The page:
Guinea Bissau

Bissau presidential palace
A quick glance at the ruined presidential palace of the little known former Portuguese colony of Guinea-Bissau tells you a lot about its turbulent recent history.  It's the country I least expected to visit in West Africa, but my interest was piqued by a French car trafficker heading down there and who loves the country.  After almost 40 years of war, both civil and against Portugal, Guinea-Bissau has at long last stabilized and can begin its development from ground zero.  It is one of the most shattered nations I've ever visited, but so worthwhile, for the lush tropical setting, its friendly and earnest people, and the intoxicating (literally) lifestyle inherited from the freeliving Portuguese. I only missed the Carnaval here by a couple of days.  Quite a change from the more austere, muslim Senegal to its north.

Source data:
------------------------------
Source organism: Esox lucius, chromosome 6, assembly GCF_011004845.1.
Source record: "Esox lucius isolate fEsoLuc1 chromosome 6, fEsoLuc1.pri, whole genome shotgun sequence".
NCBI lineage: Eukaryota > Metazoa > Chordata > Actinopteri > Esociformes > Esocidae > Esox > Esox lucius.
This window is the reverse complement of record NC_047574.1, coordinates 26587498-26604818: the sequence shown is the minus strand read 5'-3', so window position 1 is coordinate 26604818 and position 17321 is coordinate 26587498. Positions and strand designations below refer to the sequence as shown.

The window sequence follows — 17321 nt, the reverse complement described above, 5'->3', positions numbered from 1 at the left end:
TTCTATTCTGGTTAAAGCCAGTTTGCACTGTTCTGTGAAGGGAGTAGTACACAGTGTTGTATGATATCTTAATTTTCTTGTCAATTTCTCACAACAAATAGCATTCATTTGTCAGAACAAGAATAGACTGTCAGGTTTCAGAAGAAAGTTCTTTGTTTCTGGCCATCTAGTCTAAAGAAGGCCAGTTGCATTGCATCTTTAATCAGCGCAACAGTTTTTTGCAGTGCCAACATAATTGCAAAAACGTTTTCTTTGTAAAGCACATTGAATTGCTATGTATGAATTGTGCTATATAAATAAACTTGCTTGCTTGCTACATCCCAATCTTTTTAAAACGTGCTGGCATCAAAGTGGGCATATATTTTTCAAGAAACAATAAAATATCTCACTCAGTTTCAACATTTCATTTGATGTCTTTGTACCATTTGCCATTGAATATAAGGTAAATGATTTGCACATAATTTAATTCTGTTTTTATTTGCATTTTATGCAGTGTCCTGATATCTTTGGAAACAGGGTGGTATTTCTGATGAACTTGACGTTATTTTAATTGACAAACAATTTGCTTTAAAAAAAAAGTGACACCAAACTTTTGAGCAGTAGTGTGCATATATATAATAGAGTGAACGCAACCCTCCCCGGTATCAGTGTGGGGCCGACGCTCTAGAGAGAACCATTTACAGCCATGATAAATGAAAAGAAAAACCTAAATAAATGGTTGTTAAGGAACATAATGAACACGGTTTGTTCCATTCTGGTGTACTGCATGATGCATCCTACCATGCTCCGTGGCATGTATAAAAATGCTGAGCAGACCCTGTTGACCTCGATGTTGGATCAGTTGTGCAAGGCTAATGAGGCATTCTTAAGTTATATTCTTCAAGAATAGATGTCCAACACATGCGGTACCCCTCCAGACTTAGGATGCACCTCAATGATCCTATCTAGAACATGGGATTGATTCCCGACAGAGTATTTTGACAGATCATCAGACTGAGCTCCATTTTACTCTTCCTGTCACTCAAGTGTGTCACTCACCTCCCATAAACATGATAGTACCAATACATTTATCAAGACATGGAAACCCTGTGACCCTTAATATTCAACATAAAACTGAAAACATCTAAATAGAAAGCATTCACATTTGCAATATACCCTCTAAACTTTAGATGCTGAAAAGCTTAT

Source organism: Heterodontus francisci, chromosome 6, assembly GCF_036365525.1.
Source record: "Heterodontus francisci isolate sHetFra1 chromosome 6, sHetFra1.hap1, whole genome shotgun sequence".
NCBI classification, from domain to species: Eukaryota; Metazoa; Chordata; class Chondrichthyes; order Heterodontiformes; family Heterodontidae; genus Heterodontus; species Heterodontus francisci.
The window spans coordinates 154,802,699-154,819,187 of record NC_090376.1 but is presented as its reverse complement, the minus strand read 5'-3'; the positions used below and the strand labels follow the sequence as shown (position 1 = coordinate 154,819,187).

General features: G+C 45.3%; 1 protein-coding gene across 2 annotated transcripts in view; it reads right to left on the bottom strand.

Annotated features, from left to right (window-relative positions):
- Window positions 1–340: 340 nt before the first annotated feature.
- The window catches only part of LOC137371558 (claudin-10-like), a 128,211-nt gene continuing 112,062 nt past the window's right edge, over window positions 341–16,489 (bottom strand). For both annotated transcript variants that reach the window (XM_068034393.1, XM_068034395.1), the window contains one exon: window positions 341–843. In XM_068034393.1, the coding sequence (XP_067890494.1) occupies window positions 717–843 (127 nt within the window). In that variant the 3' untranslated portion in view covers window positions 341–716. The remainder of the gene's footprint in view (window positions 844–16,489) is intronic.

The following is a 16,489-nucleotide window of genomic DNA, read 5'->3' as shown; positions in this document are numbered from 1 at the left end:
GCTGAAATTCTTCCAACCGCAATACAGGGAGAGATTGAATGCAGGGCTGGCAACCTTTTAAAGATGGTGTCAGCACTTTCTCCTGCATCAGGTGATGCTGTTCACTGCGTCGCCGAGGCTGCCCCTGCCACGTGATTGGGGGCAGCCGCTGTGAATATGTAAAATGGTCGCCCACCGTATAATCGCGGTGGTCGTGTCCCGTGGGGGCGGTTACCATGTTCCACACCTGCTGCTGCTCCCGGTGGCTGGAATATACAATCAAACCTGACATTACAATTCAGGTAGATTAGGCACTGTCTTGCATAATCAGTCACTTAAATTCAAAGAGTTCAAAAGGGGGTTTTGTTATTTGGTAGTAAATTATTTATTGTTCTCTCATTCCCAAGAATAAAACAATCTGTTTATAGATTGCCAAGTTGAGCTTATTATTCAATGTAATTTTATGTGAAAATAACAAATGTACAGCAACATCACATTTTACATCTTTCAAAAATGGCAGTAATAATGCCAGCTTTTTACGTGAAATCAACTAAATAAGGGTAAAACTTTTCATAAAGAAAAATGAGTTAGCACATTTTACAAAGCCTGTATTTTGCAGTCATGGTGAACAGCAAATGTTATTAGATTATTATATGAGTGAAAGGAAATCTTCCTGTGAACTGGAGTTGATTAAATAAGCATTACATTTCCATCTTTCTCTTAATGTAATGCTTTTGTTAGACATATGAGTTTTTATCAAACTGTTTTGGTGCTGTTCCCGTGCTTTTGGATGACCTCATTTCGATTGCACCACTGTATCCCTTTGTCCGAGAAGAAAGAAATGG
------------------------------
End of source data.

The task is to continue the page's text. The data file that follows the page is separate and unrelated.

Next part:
Bissau old town
Bissau still retains significant colonial charm and is one of the most pleasant capital cities in West Africa, unhurried and uncrowded with a timeless serenity.  The names of the capital cities Bissau and Conakry distinguish the two neighbouring Guineas in West Africa.  Nothing really works in this country but that doesn't seem to bother anybody.  Perhaps only from the womb of violence and fatigue can such peace emanate? 

Ilha Bubaque port
Offshore from Bissau lies one of the true unknown gems in Africa.  No, not the blood diamonds from nearby Liberia and Sierra Leone, but the archipelago dos Bijagos, the only major island archipelago off African shores.  The reefs draw in swarms of fish, which along with the local palm products (oil, wine, fruit) drive the economy.  More curious still is the unique matriarchal society with its unique art and dances, but these are difficult to access.  I was content to spend a couple of days on the Ilha Bubaque, the largest island and still a little slice of paradise.

Bubaque luxury hotel
There used to be a luxury hotel resort on Ilha Bubaque back in the 1970s under Portuguese and here is an old hotel shuttle bus to prove it.